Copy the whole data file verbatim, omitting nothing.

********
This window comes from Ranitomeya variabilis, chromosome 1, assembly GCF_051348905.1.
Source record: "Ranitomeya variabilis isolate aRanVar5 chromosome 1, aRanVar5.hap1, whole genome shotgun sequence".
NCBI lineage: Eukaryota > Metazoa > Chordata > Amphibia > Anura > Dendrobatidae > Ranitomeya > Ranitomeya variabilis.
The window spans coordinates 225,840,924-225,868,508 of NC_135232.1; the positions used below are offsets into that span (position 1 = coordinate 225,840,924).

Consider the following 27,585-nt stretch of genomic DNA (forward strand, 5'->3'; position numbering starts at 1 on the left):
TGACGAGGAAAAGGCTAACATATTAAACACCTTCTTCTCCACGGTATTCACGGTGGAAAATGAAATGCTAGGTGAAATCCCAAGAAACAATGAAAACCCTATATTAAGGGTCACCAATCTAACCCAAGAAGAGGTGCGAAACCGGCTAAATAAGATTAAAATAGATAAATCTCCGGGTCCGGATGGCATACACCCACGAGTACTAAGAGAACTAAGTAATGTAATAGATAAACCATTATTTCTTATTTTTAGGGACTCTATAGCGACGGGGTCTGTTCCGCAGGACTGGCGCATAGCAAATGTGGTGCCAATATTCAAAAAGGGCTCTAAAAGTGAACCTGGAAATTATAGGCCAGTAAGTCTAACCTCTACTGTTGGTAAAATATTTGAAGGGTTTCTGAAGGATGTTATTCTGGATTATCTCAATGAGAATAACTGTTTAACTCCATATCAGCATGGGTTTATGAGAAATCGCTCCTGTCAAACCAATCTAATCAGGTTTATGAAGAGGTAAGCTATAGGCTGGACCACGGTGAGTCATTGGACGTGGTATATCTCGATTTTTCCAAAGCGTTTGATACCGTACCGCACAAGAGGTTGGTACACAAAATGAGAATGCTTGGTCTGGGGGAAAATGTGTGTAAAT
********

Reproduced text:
This window comes from Ranitomeya variabilis, chromosome 1, assembly GCF_051348905.1.
Source record: "Ranitomeya variabilis isolate aRanVar5 chromosome 1, aRanVar5.hap1, whole genome shotgun sequence".
NCBI lineage: Eukaryota > Metazoa > Chordata > Amphibia > Anura > Dendrobatidae > Ranitomeya > Ranitomeya variabilis.
The window spans coordinates 225,840,924-225,868,508 of NC_135232.1; the positions used below are offsets into that span (position 1 = coordinate 225,840,924).

Consider the following 27,585-nt stretch of genomic DNA (forward strand, 5'->3'; position numbering starts at 1 on the left):
TGACGAGGAAAAGGCTAACATATTAAACACCTTCTTCTCCACGGTATTCACGGTGGAAAATGAAATGCTAGGTGAAATCCCAAGAAACAATGAAAACCCTATATTAAGGGTCACCAATCTAACCCAAGAAGAGGTGCGAAACCGGCTAAATAAGATTAAAATAGATAAATCTCCGGGTCCGGATGGCATACACCCACGAGTACTAAGAGAACTAAGTAATGTAATAGATAAACCATTATTTCTTATTTTTAGGGACTCTATAGCGACGGGGTCTGTTCCGCAGGACTGGCGCATAGCAAATGTGGTGCCAATATTCAAAAAGGGCTCTAAAAGTGAACCTGGAAATTATAGGCCAGTAAGTCTAACCTCTACTGTTGGTAAAATATTTGAAGGGTTTCTGAAGGATGTTATTCTGGATTATCTCAATGAGAATAACTGTTTAACTCCATATCAGCATGGGTTTATGAGAAATCGCTCCTGTCAAACCAATCTAATCAGGTTTATGAAGAGGTAAGCTATAGGCTGGACCACGGTGAGTCATTGGACGTGGTATATCTCGATTTTTCCAAAGCGTTTGATACCGTACCGCACAAGAGGTTGGTACACAAAATGAGAATGCTTGGTCTGGGGGAAAATGTGTGTAAAT